have examined each of the articles and observe initially that defendant Lovecchio's name appears in only three of them (Articles 5, 6, and 7). None of these three articles is dated, but the government has attached to its brief a transcript of defendant's testimony, which indicates that Lovecchio appeared before the grand jury for questioning on June 18, 1982.
Examination of the articles that mention defendant by name indicates that Lovecchio was subpoenaed as a witness before the grand jury after he initially appeared but did not testify. The article entitled "Court Ponders Balky Witness" is largely speculative and states that "it is believed" a closed hearing before a federal district judge was held because defendant refused to testify and that federal attorneys "are believed" to have offered defendant immunity in exchange for his testimony. The article also states that government reasons for seeking Lovecchio's testimony "are not known." A review of defendant's grand jury testimony shows that anything the grand jurors might have read in these speculative and undetailed published accounts conformed to the more extensive information given to the grand jury regarding the grant of immunity under which defendant testified. Specifically the grand jury and defendant were informed that the immunity would not insulate defendant from a subsequent prosecution for perjury, that defendant was neither a target nor a subject of the investigation, and that by court order defendant could not invoke the fifth amendment and refuse to testify.
In the present case defendant has failed to link the generation of the publicity to government sources. Article 1, see n. 2 supra, contains observations by the United States Attorney that "someone privy to these investigations has seen fit to attempt to conduct a trial via the news media." This general statement, however, was published almost four months prior to defendant's appearance before the grand jury and is all defendant has presented regarding the source of media information. Moreover, two articles refute suggestions of government-induced leaks. One ("Mancuso Ordered to Testify With Immunity Guarantee") indicated that the government attorney handling the case declined to give reasons why several individuals and certain documents had been subpoenaed. The other ("Probe into Jury Tampering is Reportedly Intensifying") expressly stated, "Officials connected with the case refuse to comment."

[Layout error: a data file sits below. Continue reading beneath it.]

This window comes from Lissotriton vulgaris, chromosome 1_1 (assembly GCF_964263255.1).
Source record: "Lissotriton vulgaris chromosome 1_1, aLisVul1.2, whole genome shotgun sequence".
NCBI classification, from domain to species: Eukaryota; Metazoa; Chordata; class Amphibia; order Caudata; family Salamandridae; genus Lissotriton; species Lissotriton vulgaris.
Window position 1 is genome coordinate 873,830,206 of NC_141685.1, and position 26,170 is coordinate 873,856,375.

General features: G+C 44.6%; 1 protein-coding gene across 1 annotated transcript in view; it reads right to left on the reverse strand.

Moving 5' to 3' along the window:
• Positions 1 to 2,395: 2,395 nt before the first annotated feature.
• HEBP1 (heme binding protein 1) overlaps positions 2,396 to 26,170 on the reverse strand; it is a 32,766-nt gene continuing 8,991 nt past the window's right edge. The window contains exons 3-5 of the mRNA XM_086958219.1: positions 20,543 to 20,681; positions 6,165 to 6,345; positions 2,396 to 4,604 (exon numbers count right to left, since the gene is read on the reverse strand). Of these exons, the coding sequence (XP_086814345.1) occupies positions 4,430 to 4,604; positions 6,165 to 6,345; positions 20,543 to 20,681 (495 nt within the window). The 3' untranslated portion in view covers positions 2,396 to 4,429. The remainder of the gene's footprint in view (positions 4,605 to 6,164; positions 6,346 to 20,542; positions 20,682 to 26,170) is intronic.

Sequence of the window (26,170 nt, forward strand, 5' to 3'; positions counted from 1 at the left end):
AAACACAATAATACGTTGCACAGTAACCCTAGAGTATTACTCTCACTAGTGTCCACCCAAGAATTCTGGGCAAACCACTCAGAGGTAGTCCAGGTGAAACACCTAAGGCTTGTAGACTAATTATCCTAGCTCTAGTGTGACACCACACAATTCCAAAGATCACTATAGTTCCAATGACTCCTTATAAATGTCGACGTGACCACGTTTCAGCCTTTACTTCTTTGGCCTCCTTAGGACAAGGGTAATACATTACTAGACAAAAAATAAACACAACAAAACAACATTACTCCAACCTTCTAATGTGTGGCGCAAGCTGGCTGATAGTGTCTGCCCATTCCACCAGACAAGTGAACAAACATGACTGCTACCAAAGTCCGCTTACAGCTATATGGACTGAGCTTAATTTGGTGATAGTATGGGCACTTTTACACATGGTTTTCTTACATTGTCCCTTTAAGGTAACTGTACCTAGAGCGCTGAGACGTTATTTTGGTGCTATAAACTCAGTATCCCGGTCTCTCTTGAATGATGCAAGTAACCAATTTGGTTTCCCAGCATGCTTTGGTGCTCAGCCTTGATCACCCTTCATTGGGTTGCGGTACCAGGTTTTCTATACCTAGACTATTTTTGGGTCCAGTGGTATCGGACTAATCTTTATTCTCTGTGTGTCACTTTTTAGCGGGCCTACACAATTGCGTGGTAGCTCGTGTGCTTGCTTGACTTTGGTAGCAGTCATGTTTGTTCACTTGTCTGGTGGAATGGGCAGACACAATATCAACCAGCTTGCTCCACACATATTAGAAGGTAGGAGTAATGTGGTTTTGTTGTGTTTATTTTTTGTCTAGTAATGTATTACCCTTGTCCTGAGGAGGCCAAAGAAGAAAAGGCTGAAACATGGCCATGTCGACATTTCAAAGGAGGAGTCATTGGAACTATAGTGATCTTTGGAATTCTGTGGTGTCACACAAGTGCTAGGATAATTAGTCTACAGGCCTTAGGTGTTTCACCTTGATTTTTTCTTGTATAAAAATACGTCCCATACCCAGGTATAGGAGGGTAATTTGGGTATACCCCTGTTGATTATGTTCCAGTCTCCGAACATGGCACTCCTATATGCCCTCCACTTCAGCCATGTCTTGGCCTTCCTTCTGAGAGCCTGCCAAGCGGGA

Though Federal Rule of Criminal Procedure 6(e)(2) states the general secrecy rule regarding proceedings before a grand jury, its nondisclosure provisions encompass only grand jurors, interpreters, stenographers, operators of recording devices, typists who transcribe testimony, and government attorneys. Individuals called as witnesses may disclose whatever they wish to the media. Another important consideration in the present matter is that none of the articles relates to the charges against defendant. Defendant was granted immunity with regard to the jury tampering investigation, and he has pointed to no publicity that is relevant to the perjury indictment returned against him.
As we have indicated we can discern nothing prejudicial in the publicity cited by defendant. Furthermore, our review of applicable authority convinces us that the extreme sanction of dismissal of an indictment is rarely used and would certainly be inappropriate in a situation such as the one now before us. See, e.g., United States v. Brien, 617 F.2d 299, 313 (1st Cir.) cert. denied, 446 U.S. 919, 100 S. Ct. 1854, 64 L. Ed. 2d 273 (1980); In Re Grand Jury Proceedings, 632 F.2d 1033, 1039 (3d Cir.1980). The most lucid formulation of the standard applicable to the current matter was that enunciated by the court in Silverthorne v. United States, 400 F.2d 627, 634 (9th Cir.1968), cert. denied, 400 U.S. 1022, 91 S. Ct. 585, 27 L. Ed. 2d 633 (1971):
The quantum of evidence necessary to indict is not as great as that necessary to convict. If a grand jury is prejudiced by outside sources when in fact there is insufficient evidence to indict, the greatest safeguard to the liberty of the accused is the petit jury and the rules governing its determination of a defendant's guilt or innocence. And, if impartiality among the petit jurors is wanting, the cure is reversal by the appellate courts.